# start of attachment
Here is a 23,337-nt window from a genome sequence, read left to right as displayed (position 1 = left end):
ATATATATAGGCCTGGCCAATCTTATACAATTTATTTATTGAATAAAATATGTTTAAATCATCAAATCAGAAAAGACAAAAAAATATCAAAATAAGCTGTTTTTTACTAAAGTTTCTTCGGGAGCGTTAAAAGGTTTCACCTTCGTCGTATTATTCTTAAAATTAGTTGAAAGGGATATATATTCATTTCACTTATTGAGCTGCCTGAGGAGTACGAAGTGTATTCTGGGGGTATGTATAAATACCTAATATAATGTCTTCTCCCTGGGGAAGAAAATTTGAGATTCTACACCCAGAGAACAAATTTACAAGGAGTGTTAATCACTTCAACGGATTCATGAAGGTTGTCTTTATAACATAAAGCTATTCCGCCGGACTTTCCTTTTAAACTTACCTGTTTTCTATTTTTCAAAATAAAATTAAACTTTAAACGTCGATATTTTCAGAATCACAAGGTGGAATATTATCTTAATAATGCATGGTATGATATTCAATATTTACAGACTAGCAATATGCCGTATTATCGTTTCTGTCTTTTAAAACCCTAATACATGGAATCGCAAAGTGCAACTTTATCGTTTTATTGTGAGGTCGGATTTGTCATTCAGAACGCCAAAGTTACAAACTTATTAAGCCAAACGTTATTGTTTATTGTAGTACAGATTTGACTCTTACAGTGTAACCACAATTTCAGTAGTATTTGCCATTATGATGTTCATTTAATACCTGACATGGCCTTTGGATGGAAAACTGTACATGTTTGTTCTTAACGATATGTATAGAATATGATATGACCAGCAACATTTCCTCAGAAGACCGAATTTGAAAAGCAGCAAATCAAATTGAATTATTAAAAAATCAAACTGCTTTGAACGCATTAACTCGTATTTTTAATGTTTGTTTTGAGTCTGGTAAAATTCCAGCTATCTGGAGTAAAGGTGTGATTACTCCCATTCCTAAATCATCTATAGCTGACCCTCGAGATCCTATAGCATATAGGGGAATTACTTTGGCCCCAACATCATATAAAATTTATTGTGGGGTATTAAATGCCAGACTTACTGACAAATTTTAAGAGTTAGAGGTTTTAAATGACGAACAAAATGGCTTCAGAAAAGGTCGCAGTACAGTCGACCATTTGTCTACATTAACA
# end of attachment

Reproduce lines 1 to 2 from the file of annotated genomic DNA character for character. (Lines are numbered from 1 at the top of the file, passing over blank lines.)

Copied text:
Here is a 23,337-nt window from a genome sequence, read left to right as displayed (position 1 = left end):
ATATATATAGGCCTGGCCAATCTTATACAATTTATTTATTGAATAAAATATGTTTAAATCATCAAATCAGAAAAGACAAAAAAATATCAAAATAAGCTGTTTTTTACTAAAGTTTCTTCGGGAGCGTTAAAAGGTTTCACCTTCGTCGTATTATTCTTAAAATTAGTTGAAAGGGATATATATTCATTTCACTTATTGAGCTGCCTGAGGAGTACGAAGTGTATTCTGGGGGTATGTATAAATACCTAATATAATGTCTTCTCCCTGGGGAAGAAAATTTGAGATTCTACACCCAGAGAACAAATTTACAAGGAGTGTTAATCACTTCAACGGATTCATGAAGGTTGTCTTTATAACATAAAGCTATTCCGCCGGACTTTCCTTTTAAACTTACCTGTTTTCTATTTTTCAAAATAAAATTAAACTTTAAACGTCGATATTTTCAGAATCACAAGGTGGAATATTATCTTAATAATGCATGGTATGATATTCAATATTTACAGACTAGCAATATGCCGTATTATCGTTTCTGTCTTTTAAAACCCTAATACATGGAATCGCAAAGTGCAACTTTATCGTTTTATTGTGAGGTCGGATTTGTCATTCAGAACGCCAAAGTTACAAACTTATTAAGCCAAACGTTATTGTTTATTGTAGTACAGATTTGACTCTTACAGTGTAACCACAATTTCAGTAGTATTTGCCATTATGATGTTCATTTAATACCTGACATGGCCTTTGGATGGAAAACTGTACATGTTTGTTCTTAACGATATGTATAGAATATGATATGACCAGCAACATTTCCTCAGAAGACCGAATTTGAAAAGCAGCAAATCAAATTGAATTATTAAAAAATCAAACTGCTTTGAACGCATTAACTCGTATTTTTAATGTTTGTTTTGAGTCTGGTAAAATTCCAGCTATCTGGAGTAAAGGTGTGATTACTCCCATTCCTAAATCATCTATAGCTGACCCTCGAGATCCTATAGCATATAGGGGAATTACTTTGGCCCCAACATCATATAAAATTTATTGTGGGGTATTAAATGCCAGACTTACTGACAAATTTTAAGAGTTAGAGGTTTTAAATGACGAACAAAATGGCTTCAGAAAAGGTCGCAGTACAGTCGACCATTTGTCTACATTAACA